Jeffrey Roger Munk 1947 – 2010

Roger Munk
An Appreciation—An Extract from a post by the Royal Aeronautical Society.

Jeffrey Monk was the inspiration and technical genius that kept Hybrid Air Vehicles and its predecessors at the forefront of the global airship industry for decades.

Jeffrey Roger Munk was born on the 2nd May 1947 in Harrow, Middlesex. He was educated at Woking Grammar School, Brooklands Technical College and Southampton College of Technology, where he studied Naval Architecture specialising in shipyard management.

His early working years were spent at John I Thornycroft, the Ship Division of the National Physical Laboratory and J Bannenberg Ltd., where he was appointed Chief Naval Architect. Roger left in 1971 to become joint founder of Aerospace Developments Ltd, a predecessor company to Airship Industries Ltd. During the formative years he led the design of a giant rigid monocoque airship for transporting natural gas for Shell International Gas Limited.

In 1979 he led the design team for a pressurised cabin for Julian Nott's successful World Altitude Record for Hot Air Balloons, and made his first lighter-than-air flight to an altitude of 35,000 feet over India. The 3rd February 1979 saw the flight of his first airship, the non-rigid AD 500 prototype. With the formation of Airship Industries Ltd in 1979, Roger became Technical Director and Chief Designer responsible for the development and certification of the Skyship 500 and 600 series. He then lead the design of the Sentinel 5000 as part of a joint venture Westinghouse/Airship Industries team, which in June 1987 secured a $170 million contract from the US Navy.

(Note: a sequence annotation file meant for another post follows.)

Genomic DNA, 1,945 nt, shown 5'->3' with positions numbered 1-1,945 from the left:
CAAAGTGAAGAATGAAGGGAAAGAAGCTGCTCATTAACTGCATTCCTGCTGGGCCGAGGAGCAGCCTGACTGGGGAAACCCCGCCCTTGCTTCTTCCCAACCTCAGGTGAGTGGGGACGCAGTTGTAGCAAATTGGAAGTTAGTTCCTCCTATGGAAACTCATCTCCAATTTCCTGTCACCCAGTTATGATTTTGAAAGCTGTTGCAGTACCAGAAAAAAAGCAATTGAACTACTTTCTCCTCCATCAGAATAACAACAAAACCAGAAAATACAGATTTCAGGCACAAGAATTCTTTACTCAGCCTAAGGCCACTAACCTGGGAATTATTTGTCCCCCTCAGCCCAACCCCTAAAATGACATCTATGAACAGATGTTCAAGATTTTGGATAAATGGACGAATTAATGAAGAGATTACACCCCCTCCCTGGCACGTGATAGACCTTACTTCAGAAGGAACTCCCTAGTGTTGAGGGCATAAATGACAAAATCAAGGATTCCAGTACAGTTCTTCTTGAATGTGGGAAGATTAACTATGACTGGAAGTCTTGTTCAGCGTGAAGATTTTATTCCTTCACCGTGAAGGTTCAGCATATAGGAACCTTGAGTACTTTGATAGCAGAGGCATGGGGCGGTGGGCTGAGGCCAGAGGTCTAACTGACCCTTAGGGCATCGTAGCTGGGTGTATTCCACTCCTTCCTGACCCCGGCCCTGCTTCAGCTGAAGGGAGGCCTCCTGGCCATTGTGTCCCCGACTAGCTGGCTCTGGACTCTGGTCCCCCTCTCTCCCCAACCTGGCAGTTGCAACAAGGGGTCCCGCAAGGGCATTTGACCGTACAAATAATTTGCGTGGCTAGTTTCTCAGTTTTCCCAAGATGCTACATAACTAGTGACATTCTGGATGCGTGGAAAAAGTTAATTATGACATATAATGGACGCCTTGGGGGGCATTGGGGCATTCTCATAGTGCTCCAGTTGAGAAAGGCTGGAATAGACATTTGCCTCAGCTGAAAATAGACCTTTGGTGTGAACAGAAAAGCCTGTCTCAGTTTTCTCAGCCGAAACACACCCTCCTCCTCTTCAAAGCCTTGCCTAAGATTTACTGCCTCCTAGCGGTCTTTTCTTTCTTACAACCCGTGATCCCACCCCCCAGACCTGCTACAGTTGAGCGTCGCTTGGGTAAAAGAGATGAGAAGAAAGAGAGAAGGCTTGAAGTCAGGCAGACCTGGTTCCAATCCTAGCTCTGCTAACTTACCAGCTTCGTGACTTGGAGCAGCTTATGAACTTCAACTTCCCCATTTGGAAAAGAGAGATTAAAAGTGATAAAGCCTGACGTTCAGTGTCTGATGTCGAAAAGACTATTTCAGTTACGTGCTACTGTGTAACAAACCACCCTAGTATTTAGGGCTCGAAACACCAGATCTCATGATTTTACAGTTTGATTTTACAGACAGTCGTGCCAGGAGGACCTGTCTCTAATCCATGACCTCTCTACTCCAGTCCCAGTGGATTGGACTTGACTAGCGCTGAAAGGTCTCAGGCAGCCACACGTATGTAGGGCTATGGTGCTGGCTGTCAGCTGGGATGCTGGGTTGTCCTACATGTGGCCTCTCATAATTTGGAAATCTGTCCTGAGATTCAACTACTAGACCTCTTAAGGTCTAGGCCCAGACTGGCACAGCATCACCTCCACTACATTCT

He returned to England and created the Airship Technologies Group (ATG) in 1996, where he developed a number of new ideas. The first was a stratospheric StratSat, designed to operate at 60,000 feet for up to five years at a time. Another product was the AT-10, a 5-seater airship eventually exported to Asia. This design evolved into a hybrid air vehicle with an innovative landing system. It is this design that forms the platform for the US Army’s LEMV system and also the range of AIRLANDER products.

Roger died suddenly in February 2010 at the age of 62. His legacy lives on in the range of hybrid air vehicles he originally designed.

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